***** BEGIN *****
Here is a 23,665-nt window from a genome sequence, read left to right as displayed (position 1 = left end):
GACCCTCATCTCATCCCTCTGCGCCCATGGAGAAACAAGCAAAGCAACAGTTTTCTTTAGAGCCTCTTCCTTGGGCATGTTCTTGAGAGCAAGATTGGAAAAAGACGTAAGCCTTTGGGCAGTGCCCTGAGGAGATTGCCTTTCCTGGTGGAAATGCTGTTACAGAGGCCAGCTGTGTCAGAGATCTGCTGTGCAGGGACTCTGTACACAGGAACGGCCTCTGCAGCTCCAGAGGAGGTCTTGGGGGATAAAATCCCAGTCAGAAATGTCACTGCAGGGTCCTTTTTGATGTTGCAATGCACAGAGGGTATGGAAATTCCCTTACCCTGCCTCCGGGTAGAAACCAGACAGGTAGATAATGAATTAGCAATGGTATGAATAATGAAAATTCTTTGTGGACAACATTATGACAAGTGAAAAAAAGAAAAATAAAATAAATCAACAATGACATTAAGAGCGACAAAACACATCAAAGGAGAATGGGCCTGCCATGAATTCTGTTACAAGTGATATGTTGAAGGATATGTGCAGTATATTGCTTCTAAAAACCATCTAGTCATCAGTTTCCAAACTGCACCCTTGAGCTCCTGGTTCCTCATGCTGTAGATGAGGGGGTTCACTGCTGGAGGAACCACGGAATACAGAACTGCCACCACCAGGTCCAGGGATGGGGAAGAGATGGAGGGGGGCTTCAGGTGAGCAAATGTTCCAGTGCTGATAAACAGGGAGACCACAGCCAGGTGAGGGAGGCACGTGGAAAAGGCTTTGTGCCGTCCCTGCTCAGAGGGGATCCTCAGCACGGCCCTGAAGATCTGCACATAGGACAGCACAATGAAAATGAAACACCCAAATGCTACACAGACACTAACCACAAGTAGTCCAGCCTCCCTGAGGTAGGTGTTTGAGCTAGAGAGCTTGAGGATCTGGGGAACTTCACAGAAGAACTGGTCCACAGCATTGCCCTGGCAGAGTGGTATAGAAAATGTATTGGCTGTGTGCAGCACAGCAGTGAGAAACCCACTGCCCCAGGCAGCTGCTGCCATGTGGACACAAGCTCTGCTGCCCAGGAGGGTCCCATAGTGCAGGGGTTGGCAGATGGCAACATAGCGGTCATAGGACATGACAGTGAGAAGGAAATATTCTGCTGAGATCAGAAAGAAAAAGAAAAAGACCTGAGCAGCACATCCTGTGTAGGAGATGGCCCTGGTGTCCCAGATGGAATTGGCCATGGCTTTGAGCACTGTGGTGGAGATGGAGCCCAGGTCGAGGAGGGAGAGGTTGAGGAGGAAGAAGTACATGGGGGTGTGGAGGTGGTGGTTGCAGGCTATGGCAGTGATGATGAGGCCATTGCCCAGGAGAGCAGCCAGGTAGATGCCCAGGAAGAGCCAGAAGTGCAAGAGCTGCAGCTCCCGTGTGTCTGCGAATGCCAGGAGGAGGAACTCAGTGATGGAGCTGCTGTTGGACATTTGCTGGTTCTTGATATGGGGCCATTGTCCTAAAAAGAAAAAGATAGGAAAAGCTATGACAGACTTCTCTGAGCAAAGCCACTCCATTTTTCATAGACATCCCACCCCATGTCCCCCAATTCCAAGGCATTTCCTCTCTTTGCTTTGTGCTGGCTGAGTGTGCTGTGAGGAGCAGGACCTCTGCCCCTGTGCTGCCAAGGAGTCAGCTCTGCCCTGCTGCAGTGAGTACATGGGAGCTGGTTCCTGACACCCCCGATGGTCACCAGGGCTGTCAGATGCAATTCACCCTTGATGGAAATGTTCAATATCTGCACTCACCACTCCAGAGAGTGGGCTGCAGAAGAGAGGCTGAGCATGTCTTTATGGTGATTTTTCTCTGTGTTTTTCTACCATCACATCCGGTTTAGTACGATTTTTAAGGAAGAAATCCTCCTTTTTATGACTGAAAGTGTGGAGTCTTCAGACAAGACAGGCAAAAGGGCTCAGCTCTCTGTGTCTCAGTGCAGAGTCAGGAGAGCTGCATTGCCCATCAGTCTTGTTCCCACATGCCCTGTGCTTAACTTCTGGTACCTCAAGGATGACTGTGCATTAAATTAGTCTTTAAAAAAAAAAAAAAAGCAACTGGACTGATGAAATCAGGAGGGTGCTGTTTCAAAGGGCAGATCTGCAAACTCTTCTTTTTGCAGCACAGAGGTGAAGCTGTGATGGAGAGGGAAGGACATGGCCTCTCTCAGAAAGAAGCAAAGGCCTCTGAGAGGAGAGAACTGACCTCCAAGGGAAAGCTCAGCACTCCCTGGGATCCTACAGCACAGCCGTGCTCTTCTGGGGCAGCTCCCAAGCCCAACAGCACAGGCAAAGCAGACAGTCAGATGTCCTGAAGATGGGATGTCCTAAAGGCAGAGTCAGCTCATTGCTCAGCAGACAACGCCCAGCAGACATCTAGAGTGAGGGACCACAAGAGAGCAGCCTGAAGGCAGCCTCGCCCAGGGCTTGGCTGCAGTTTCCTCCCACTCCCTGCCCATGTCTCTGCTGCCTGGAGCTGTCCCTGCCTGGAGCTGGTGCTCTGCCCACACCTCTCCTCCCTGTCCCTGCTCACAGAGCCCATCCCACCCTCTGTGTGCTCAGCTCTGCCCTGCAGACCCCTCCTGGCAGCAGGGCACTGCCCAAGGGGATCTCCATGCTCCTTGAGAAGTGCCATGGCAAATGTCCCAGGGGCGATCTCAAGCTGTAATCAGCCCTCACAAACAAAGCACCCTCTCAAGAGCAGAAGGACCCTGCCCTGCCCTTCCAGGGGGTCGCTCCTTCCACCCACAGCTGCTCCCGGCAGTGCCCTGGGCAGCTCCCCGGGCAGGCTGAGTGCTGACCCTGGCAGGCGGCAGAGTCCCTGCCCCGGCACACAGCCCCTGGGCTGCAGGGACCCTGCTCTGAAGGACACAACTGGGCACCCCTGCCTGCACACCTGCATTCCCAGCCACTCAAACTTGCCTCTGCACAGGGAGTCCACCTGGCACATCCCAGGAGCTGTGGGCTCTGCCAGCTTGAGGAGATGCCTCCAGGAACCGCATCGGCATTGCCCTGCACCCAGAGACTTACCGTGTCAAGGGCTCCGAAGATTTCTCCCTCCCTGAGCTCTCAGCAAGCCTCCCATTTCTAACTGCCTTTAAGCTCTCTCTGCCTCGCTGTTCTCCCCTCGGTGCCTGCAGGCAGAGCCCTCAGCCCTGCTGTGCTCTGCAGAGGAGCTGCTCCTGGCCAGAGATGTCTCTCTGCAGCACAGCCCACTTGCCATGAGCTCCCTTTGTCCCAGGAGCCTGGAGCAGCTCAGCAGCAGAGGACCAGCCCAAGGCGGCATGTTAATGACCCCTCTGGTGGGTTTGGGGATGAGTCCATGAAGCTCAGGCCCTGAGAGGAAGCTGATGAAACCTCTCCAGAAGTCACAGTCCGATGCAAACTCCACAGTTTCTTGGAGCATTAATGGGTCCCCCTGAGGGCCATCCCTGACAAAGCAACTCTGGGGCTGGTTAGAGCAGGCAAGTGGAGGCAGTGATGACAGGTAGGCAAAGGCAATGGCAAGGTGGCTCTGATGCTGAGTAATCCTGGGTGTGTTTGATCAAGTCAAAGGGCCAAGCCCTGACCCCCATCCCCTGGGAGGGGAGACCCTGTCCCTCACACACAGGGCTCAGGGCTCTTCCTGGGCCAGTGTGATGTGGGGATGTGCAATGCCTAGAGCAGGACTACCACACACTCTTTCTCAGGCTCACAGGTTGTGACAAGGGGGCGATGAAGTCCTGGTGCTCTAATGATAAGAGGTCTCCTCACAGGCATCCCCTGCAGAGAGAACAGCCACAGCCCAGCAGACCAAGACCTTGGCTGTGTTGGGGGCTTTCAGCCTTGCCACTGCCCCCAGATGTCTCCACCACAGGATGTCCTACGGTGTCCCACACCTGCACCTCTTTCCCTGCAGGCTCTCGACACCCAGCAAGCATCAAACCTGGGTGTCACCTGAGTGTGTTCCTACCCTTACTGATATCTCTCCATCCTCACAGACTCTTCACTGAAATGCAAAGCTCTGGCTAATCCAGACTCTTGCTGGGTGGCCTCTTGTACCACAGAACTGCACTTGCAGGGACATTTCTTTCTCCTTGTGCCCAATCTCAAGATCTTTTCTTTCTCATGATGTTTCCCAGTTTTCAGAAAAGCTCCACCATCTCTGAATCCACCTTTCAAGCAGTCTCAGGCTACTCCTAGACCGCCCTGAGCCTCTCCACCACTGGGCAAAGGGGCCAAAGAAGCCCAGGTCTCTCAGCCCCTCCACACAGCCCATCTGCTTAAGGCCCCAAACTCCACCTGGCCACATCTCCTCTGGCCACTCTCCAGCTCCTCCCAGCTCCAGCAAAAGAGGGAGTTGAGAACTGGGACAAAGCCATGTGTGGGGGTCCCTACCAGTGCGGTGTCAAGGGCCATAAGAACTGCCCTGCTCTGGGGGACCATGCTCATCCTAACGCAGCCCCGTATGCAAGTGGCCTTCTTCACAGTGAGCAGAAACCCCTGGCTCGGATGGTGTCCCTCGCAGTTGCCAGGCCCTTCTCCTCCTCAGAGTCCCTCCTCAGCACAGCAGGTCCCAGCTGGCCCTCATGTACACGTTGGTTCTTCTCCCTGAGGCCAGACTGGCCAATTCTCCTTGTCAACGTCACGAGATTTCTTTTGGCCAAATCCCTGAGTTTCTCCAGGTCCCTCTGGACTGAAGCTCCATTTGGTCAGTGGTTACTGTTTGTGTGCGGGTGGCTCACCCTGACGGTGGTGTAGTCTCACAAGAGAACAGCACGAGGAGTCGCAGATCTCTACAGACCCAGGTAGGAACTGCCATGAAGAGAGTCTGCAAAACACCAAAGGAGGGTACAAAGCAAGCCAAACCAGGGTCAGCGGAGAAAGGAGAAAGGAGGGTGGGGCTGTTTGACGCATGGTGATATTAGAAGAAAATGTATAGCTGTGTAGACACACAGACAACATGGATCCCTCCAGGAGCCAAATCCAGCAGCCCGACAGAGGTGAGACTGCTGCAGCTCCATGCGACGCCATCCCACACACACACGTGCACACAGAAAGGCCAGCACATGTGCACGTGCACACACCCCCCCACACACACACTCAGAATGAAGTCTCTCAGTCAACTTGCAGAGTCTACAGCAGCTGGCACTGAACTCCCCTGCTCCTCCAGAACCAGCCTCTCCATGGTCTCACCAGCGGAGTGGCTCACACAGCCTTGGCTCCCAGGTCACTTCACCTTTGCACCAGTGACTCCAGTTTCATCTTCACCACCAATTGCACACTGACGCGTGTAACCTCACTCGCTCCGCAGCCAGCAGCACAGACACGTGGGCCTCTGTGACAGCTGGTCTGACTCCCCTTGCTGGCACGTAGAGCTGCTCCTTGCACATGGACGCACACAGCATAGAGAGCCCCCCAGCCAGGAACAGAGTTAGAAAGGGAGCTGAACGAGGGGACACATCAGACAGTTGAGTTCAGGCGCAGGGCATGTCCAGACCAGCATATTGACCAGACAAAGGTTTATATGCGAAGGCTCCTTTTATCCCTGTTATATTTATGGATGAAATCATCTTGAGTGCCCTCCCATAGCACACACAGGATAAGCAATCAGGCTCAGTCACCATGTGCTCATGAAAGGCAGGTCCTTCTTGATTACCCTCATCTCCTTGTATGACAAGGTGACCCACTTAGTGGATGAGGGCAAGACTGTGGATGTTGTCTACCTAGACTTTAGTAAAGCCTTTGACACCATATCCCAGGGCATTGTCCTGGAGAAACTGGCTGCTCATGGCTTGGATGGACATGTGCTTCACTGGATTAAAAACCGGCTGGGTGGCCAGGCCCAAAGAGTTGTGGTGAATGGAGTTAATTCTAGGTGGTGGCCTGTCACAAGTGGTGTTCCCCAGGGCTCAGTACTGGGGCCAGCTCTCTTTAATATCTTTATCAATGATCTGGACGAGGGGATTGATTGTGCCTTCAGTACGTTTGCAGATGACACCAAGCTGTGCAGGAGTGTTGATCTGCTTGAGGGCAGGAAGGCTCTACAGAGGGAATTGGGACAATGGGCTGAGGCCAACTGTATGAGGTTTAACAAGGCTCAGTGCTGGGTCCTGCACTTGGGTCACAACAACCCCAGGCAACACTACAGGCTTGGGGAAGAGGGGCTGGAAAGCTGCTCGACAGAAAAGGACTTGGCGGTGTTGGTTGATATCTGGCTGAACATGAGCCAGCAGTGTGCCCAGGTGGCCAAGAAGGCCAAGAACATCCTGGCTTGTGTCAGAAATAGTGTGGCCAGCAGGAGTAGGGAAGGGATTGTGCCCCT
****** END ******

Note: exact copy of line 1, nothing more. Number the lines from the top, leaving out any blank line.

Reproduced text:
Here is a 23,665-nt window from a genome sequence, read left to right as displayed (position 1 = left end):